At the inception of the euro, Persson said, its members were more or less at the same starting point having negotiated to some extent their entry rate to the common currency. But while Germany put itself through years of pain, improving its competitiveness through the Hartz Programme, others did nothing.
We might also have experienced a southern European debt crisis even without the euro, Persson said. After all, the mismanagement of public finances in Italy would have taken place anyway. Without the euro, the deutschmark would probably have dominated Europe to a far greater extent than it did until the 1990s, and any insolvent country would have had to go to the Bundesbank to beg for money.
“And if Italy had been outside the euro, misbehaving, would that have had no impact on Germany? Of course not. We are integrated. Never pretend that it is in the interest of German exporters for these countries to leave the euro. They would lose the markets and create an extremely strong currency of the same problematic nature of the Swiss franc.”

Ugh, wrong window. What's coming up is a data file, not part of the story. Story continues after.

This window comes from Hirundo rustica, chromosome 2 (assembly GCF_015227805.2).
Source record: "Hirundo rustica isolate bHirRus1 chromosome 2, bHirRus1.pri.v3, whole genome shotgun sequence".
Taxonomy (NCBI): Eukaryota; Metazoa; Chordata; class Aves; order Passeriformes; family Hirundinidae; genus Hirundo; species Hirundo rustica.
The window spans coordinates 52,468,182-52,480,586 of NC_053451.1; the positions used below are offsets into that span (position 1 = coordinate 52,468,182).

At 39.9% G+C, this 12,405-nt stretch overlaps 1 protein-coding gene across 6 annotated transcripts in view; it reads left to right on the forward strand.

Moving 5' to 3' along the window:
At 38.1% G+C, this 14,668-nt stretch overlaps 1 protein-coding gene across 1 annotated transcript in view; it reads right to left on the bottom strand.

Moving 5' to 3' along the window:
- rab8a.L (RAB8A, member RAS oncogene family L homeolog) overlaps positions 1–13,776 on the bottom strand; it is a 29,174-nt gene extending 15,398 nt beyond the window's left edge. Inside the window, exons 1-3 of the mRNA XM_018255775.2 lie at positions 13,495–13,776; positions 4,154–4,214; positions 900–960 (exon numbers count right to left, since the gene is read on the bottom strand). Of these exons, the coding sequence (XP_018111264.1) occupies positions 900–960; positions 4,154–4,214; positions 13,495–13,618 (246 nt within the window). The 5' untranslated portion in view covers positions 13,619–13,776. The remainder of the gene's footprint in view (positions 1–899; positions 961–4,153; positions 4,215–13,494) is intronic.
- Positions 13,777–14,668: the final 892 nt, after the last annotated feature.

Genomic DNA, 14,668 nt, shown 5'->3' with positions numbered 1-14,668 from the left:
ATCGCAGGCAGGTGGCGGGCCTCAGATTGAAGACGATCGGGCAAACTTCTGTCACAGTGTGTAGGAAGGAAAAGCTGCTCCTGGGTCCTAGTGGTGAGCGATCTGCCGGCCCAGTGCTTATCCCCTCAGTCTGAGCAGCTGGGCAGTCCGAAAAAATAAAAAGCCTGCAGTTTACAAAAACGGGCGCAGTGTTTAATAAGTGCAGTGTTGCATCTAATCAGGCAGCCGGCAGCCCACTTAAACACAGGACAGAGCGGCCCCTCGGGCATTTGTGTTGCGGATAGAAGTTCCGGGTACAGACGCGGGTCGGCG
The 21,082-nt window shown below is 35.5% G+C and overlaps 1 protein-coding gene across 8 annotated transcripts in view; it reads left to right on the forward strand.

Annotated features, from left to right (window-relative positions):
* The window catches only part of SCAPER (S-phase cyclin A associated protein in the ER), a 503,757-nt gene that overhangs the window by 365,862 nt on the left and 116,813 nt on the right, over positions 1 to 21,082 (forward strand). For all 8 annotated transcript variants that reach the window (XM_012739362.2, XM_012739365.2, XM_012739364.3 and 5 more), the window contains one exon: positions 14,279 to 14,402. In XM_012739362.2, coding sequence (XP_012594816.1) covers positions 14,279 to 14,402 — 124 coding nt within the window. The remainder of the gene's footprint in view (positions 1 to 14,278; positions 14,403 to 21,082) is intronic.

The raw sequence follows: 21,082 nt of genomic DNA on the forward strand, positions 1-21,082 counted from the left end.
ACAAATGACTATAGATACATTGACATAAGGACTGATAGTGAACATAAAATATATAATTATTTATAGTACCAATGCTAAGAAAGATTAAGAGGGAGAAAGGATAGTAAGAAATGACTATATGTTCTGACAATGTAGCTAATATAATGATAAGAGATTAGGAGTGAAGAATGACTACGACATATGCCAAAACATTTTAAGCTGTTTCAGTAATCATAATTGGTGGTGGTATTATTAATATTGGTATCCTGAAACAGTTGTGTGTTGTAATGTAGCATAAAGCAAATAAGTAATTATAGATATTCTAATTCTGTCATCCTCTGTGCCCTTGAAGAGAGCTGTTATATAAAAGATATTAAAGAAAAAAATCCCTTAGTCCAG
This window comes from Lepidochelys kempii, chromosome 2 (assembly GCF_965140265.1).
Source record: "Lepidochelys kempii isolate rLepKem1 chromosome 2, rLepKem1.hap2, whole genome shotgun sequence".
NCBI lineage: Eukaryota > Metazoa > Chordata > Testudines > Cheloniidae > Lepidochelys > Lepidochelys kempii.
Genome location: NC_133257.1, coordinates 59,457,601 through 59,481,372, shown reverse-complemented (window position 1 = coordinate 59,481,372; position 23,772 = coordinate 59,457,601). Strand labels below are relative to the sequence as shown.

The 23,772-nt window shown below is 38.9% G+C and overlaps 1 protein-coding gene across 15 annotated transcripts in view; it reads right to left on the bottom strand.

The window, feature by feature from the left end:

Persson also drew in a wider perspective. “There was one more dimension to the euro and that was the reunification of Germany,” he recalled, noting that France’s condition for German unity was further European integration and a single currency. “[Reunification] was something Germany wanted so much that they were prepared to say farewell to their own currency.”
He added: “You must have the whole picture. We tend to forget it, both the starting line, the reunification, the need to protect the single market and the free flow of goods and services. Everything is forgotten, and we only talk about the Italian debt crisis.”
Persson is also pragmatic in his recollection. “You must remember that European co-operation has undergone such a dramatic development. The enlargement, a common security and foreign policy, the Schengen agreement, the euro and co-operation in legal affairs. It was such a tremendous development in such a short time.
“We need to digest it, and we must also realise that this is an historic process, not an ordinary political process. Building European institutions and co-operation must take several generations. Sometimes, I have the impression that most European politicians want everything to happen in a four-year term.”